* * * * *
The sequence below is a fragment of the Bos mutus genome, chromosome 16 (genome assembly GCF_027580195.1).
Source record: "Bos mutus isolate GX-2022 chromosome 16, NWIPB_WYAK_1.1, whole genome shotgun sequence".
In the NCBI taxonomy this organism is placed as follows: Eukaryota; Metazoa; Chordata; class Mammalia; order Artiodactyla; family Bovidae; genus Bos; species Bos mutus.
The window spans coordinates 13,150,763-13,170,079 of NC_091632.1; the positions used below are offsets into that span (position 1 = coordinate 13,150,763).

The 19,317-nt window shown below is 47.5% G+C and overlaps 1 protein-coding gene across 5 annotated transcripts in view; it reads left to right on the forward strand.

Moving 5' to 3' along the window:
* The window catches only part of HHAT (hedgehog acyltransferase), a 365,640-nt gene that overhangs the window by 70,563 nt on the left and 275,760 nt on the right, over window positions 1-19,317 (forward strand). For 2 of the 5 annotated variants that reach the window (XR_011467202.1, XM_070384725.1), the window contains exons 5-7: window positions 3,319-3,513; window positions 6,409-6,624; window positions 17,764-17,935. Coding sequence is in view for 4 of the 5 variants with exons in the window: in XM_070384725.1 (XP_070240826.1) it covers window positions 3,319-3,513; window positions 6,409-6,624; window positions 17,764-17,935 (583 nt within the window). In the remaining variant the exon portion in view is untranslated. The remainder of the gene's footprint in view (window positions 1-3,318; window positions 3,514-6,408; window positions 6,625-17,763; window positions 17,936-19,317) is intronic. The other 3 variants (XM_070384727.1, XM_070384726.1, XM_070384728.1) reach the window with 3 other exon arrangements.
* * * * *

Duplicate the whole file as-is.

The sequence below is a fragment of the Bos mutus genome, chromosome 16 (genome assembly GCF_027580195.1).
Source record: "Bos mutus isolate GX-2022 chromosome 16, NWIPB_WYAK_1.1, whole genome shotgun sequence".
In the NCBI taxonomy this organism is placed as follows: Eukaryota; Metazoa; Chordata; class Mammalia; order Artiodactyla; family Bovidae; genus Bos; species Bos mutus.
The window spans coordinates 13,150,763-13,170,079 of NC_091632.1; the positions used below are offsets into that span (position 1 = coordinate 13,150,763).

The 19,317-nt window shown below is 47.5% G+C and overlaps 1 protein-coding gene across 5 annotated transcripts in view; it reads left to right on the forward strand.

Moving 5' to 3' along the window:
* The window catches only part of HHAT (hedgehog acyltransferase), a 365,640-nt gene that overhangs the window by 70,563 nt on the left and 275,760 nt on the right, over window positions 1-19,317 (forward strand). For 2 of the 5 annotated variants that reach the window (XR_011467202.1, XM_070384725.1), the window contains exons 5-7: window positions 3,319-3,513; window positions 6,409-6,624; window positions 17,764-17,935. Coding sequence is in view for 4 of the 5 variants with exons in the window: in XM_070384725.1 (XP_070240826.1) it covers window positions 3,319-3,513; window positions 6,409-6,624; window positions 17,764-17,935 (583 nt within the window). In the remaining variant the exon portion in view is untranslated. The remainder of the gene's footprint in view (window positions 1-3,318; window positions 3,514-6,408; window positions 6,625-17,763; window positions 17,936-19,317) is intronic. The other 3 variants (XM_070384727.1, XM_070384726.1, XM_070384728.1) reach the window with 3 other exon arrangements.